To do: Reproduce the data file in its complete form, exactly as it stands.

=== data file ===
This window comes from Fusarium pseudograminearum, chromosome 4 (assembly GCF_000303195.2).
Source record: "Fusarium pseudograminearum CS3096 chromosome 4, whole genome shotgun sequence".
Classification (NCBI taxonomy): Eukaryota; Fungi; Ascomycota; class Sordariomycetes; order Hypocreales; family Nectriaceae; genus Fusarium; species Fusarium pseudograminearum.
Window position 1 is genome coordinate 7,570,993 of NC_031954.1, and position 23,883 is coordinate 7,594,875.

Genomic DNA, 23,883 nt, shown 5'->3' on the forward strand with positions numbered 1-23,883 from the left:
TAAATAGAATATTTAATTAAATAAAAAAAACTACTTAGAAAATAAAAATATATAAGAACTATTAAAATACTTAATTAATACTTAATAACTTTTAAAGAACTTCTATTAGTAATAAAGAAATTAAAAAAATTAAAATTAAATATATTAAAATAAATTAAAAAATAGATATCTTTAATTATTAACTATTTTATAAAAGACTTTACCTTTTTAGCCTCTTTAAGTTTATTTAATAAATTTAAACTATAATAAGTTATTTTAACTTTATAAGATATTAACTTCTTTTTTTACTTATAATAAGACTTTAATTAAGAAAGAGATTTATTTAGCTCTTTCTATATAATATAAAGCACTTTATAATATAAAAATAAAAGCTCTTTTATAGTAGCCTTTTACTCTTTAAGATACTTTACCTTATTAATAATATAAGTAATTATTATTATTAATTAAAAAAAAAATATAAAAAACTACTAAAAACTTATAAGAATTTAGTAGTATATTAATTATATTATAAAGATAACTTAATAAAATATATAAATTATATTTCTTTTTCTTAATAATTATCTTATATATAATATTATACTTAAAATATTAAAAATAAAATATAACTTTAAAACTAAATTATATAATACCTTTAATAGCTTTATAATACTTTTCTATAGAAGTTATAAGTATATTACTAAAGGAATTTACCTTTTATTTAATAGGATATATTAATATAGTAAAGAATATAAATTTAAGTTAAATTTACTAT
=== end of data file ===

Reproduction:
This window comes from Fusarium pseudograminearum, chromosome 4 (assembly GCF_000303195.2).
Source record: "Fusarium pseudograminearum CS3096 chromosome 4, whole genome shotgun sequence".
Classification (NCBI taxonomy): Eukaryota; Fungi; Ascomycota; class Sordariomycetes; order Hypocreales; family Nectriaceae; genus Fusarium; species Fusarium pseudograminearum.
Window position 1 is genome coordinate 7,570,993 of NC_031954.1, and position 23,883 is coordinate 7,594,875.

Genomic DNA, 23,883 nt, shown 5'->3' on the forward strand with positions numbered 1-23,883 from the left:
TAAATAGAATATTTAATTAAATAAAAAAAACTACTTAGAAAATAAAAATATATAAGAACTATTAAAATACTTAATTAATACTTAATAACTTTTAAAGAACTTCTATTAGTAATAAAGAAATTAAAAAAATTAAAATTAAATATATTAAAATAAATTAAAAAATAGATATCTTTAATTATTAACTATTTTATAAAAGACTTTACCTTTTTAGCCTCTTTAAGTTTATTTAATAAATTTAAACTATAATAAGTTATTTTAACTTTATAAGATATTAACTTCTTTTTTTACTTATAATAAGACTTTAATTAAGAAAGAGATTTATTTAGCTCTTTCTATATAATATAAAGCACTTTATAATATAAAAATAAAAGCTCTTTTATAGTAGCCTTTTACTCTTTAAGATACTTTACCTTATTAATAATATAAGTAATTATTATTATTAATTAAAAAAAAAATATAAAAAACTACTAAAAACTTATAAGAATTTAGTAGTATATTAATTATATTATAAAGATAACTTAATAAAATATATAAATTATATTTCTTTTTCTTAATAATTATCTTATATATAATATTATACTTAAAATATTAAAAATAAAATATAACTTTAAAACTAAATTATATAATACCTTTAATAGCTTTATAATACTTTTCTATAGAAGTTATAAGTATATTACTAAAGGAATTTACCTTTTATTTAATAGGATATATTAATATAGTAAAGAATATAAATTTAAGTTAAATTTACTAT